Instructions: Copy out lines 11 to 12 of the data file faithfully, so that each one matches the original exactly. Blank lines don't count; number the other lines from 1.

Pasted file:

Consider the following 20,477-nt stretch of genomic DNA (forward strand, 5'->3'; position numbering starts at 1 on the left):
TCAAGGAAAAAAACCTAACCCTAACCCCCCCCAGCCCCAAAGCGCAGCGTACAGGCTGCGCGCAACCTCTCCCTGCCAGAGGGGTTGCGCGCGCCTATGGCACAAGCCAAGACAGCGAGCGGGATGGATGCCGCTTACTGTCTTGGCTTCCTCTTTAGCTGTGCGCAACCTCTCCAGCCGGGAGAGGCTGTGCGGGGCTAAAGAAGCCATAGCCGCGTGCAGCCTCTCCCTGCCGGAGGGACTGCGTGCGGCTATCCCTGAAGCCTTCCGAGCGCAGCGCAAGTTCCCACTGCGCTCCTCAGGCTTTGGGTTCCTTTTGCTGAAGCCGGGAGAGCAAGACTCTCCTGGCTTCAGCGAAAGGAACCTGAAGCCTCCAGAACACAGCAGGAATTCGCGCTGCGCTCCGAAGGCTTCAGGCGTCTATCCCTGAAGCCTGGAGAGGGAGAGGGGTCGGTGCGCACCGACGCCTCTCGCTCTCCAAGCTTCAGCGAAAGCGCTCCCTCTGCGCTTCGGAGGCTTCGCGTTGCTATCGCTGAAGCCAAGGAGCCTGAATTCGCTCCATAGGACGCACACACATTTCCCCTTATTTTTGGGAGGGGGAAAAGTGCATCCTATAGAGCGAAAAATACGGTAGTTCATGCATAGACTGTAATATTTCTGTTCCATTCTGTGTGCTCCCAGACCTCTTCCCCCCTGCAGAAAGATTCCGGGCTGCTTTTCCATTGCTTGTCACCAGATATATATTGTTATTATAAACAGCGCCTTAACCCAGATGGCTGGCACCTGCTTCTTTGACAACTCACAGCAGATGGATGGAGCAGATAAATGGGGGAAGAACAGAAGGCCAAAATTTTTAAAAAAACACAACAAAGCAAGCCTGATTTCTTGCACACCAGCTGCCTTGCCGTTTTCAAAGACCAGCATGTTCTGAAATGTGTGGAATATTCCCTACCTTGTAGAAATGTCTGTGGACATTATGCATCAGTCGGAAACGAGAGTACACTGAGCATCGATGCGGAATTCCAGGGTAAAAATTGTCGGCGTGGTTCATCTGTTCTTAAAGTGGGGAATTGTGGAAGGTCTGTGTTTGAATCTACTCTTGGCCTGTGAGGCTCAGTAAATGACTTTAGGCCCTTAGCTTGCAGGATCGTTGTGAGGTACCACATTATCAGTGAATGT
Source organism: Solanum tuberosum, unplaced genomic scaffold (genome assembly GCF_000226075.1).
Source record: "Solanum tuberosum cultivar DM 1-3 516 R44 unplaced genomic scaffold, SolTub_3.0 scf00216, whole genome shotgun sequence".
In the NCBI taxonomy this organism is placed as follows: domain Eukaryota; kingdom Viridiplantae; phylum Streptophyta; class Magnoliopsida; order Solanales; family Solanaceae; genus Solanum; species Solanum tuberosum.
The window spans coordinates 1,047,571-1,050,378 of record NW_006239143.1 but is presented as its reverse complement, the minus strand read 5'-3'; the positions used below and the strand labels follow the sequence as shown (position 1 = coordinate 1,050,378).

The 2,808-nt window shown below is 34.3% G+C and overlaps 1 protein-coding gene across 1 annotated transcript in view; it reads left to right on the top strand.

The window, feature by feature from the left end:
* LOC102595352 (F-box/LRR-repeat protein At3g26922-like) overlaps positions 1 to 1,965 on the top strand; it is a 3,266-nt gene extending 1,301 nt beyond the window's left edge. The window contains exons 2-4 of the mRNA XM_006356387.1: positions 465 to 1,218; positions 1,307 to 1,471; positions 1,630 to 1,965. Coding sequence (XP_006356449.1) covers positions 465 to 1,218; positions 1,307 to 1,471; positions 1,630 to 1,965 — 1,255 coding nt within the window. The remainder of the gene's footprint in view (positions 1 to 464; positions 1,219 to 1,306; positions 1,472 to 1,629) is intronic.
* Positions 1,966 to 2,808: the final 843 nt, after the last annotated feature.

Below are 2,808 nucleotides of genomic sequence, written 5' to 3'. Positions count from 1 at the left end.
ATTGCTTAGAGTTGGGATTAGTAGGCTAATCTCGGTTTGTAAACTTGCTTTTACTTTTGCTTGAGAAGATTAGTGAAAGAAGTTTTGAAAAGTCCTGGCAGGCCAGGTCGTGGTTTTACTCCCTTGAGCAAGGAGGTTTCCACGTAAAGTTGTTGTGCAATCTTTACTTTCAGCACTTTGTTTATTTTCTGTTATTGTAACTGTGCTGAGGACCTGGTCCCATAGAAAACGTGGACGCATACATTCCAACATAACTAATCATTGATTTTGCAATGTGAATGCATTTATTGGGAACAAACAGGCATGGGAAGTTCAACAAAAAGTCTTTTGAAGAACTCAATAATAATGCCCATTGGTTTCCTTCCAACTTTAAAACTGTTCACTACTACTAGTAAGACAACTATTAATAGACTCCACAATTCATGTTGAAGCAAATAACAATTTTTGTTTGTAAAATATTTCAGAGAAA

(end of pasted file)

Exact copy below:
Below are 2,808 nucleotides of genomic sequence, written 5' to 3'. Positions count from 1 at the left end.
ATTGCTTAGAGTTGGGATTAGTAGGCTAATCTCGGTTTGTAAACTTGCTTTTACTTTTGCTTGAGAAGATTAGTGAAAGAAGTTTTGAAAAGTCCTGGCAGGCCAGGTCGTGGTTTTACTCCCTTGAGCAAGGAGGTTTCCACGTAAAGTTGTTGTGCAATCTTTACTTTCAGCACTTTGTTTATTTTCTGTTATTGTAACTGTGCTGAGGACCTGGTCCCATAGAAAACGTGGACGCATACATTCCAACATAACTAATCATTGATTTTGCAATGTGAATGCATTTATTGGGAACAAACAGGCATGGGAAGTTCAACAAAAAGTCTTTTGAAGAACTCAATAATAATGCCCATTGGTTTCCTTCCAACTTTAAAACTGTTCACTACTACTAGTAAGACAACTATTAATAGACTCCACAATTCATGTTGAAGCAAATAACAATTTTTGTTTGTAAAATATTTCAGAGAAA